Have you ever had an interaction with someone that didn’t go so well? I have. In fact, I recently had someone say some pretty unkind things to me. If self-esteem is a tight rope, I get a little wobbly after such interactions. Thankfully, I don’t crash and fall like I used to because of the good work God has done in my life over the last couple of years. God is my rock that steadies me. Hurting people hurt others, and I can have compassion while lovingly detaching myself and not accepting lies that go against God’s truth.
Who do people say I am?
Honestly, there are a lot of people in life that would like to tell me who I am. People love to judge others; I am guilty of doing this too. We make judgments about people’s appearances, their character, their careers, their relationships, their parenting styles. Yet, people are hot and cold. That means if I allow other people to dictate my self-worth, then I may be full of confidence one moment and feel terrible about myself the next.
Jesus had a lot of people saying ridiculous things about Him. Actual religious leaders plotted to kill Him, so you can only imagine what kind of nasty lies they made up about Him. Did Jesus allow what they said or thought about Him to change how He viewed Himself? Certainly not!
There is a part in the Bible (Matthew 16:13-17) where Jesus asks his disciples, “Who do people say I am?” They have a whole list of answers: John the Baptist, a prophet, Elijah, and so on. I can just imagine Jesus scratching his head and saying, “How do people come up with this stuff?”
Who do you say I am?
After this dialogue, Jesus then says, “But who do you say that I am?” Simon Peter says, “You’re the Christ.”
That wasn’t Peter’s opinion, that was a revelation. In Matthew 16:17 (AMP) Jesus says, “Blessed [happy, spiritually secure, favored by God] are you, Simon son of Jonah, because flesh and blood (mortal man) did not reveal this to you, but My Father who is in heaven.” Jesus was so secure in who He was that He was not shaken by the list of names people called him, their delusions, and false opinions. When he heard the Truth, he was like, BINGO, that’s it! Blessed are you Peter for getting it!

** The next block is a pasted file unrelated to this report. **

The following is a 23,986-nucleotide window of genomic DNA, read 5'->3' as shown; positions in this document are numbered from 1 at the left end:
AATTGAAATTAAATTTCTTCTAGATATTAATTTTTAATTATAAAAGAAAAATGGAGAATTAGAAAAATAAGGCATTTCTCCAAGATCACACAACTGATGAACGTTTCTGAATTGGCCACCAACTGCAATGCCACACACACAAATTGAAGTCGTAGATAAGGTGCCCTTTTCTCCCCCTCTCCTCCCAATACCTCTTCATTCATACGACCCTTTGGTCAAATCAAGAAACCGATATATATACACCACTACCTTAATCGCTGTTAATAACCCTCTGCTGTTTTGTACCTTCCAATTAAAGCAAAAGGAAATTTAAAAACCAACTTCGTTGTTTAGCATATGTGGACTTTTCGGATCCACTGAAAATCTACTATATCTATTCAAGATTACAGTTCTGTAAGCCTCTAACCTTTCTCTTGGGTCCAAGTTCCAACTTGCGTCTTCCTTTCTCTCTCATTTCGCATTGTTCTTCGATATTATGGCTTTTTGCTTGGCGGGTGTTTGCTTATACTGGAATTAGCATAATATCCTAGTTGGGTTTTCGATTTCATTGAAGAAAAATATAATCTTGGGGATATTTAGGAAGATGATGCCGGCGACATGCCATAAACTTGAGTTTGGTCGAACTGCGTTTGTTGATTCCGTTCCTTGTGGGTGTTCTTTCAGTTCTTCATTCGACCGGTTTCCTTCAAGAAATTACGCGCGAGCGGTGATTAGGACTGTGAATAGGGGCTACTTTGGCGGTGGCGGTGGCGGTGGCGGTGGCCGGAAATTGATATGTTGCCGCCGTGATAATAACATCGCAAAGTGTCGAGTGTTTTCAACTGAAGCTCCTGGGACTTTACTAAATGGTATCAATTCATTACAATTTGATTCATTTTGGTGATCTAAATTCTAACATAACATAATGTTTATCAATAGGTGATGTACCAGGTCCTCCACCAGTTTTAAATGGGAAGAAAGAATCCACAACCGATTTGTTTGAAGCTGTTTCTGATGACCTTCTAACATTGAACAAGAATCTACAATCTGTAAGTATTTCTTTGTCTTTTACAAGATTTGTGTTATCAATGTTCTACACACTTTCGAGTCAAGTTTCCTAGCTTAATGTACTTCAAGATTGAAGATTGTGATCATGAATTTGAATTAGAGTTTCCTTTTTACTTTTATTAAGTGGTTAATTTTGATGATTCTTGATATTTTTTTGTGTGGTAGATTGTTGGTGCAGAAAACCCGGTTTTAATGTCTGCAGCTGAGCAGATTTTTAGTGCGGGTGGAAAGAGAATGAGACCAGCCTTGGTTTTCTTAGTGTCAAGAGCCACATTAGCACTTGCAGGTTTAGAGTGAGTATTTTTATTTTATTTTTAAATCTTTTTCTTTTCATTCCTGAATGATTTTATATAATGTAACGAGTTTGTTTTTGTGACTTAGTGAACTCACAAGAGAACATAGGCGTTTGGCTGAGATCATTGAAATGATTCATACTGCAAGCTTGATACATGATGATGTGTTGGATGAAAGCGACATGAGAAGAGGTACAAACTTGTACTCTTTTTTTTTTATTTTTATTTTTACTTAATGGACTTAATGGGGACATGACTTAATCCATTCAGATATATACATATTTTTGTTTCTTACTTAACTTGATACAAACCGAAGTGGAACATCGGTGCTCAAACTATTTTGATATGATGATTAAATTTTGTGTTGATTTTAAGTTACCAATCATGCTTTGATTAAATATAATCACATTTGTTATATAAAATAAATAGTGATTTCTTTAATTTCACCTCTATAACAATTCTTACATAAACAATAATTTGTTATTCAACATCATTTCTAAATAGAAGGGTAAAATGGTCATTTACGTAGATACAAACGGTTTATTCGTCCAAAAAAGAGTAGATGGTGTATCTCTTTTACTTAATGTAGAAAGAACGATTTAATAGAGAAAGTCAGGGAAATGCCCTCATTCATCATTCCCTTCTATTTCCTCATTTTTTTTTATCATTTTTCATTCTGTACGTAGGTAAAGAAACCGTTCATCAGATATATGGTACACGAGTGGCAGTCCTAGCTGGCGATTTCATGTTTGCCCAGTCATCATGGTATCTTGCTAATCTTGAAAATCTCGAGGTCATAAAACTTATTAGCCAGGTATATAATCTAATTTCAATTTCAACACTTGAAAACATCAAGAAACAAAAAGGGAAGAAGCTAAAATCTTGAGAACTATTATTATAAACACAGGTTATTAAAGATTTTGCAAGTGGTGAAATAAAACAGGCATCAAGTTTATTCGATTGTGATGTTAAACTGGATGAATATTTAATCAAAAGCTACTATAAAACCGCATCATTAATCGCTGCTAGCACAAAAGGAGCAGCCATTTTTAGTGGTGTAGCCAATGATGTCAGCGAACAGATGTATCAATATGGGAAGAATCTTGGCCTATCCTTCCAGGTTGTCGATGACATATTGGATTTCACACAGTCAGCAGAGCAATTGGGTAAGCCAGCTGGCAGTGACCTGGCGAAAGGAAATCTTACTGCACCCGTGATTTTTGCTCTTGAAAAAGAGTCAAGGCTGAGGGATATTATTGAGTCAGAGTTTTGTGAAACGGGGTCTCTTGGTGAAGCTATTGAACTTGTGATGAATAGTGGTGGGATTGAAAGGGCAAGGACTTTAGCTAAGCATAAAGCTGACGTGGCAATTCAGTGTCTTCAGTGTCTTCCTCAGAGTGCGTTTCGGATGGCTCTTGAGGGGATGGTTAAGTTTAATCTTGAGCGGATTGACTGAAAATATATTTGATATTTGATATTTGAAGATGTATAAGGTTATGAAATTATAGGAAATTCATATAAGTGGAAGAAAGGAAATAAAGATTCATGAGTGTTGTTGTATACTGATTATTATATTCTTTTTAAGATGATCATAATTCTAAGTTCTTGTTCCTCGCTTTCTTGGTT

I would love to have that kind of self-understanding. Can you imagine being so confident in who you are that you can not only sift through the lies and the truth with ease but also be unperturbed by what other people think of you?
The things that people say about me can vary too. Some might say I’m a giving person, some might say I’m selfish, some might say I’m too busy, some might say I don’t do enough. Depending on the person, their perception and their motivation, I could be labeled a thousand different ways. But there is only one definition that matters: what God says about me.
God’s View of Me
Jesus knew who He was, and he knew who the Father said He was. I need to follow suit when it comes to figuring out who I am, so that I am not tossed around like a wave based on another person’s perception of me.
So when people, no matter who they are, attack my character or label me because I don’t live up to their expectations, I don’t need to allow this to destroy my self-esteem. My worth comes from God and His love for me, and I need to abide in it. That means I get to rest in confidence in His love.
If God wants to reveal something in my character that needs changed, He will convict me in a loving way. The Bible uses the analogy of pruning, which is careful and precise cutting back to promote growth and health, not coming at the whole vine with an ax. His conviction doesn’t always feel good, but it also doesn’t leave me feeling worthless. So it’s a good indication that if someone is saying things about me that are mean and simply untrue, that it is not from God, and I don’t need listen or accept what they are saying.
Today, I will let go of other people’s opinions when they don’t align with God’s Truth.
I will trust that God will reveal character flaws in love while giving me grace to change.
I can have confidence and self-esteem because of who lives on the inside of me.